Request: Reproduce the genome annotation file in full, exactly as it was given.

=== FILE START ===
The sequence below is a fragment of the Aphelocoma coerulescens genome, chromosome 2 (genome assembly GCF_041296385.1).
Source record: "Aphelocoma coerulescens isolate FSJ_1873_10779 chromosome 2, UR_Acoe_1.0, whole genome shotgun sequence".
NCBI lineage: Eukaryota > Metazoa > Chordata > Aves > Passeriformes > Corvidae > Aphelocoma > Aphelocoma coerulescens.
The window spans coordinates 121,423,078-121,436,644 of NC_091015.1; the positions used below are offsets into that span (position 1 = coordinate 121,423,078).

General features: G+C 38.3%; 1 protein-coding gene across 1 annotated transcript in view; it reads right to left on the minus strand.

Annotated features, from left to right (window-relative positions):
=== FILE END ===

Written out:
The sequence below is a fragment of the Aphelocoma coerulescens genome, chromosome 2 (genome assembly GCF_041296385.1).
Source record: "Aphelocoma coerulescens isolate FSJ_1873_10779 chromosome 2, UR_Acoe_1.0, whole genome shotgun sequence".
NCBI lineage: Eukaryota > Metazoa > Chordata > Aves > Passeriformes > Corvidae > Aphelocoma > Aphelocoma coerulescens.
The window spans coordinates 121,423,078-121,436,644 of NC_091015.1; the positions used below are offsets into that span (position 1 = coordinate 121,423,078).

General features: G+C 38.3%; 1 protein-coding gene across 1 annotated transcript in view; it reads right to left on the minus strand.

Annotated features, from left to right (window-relative positions):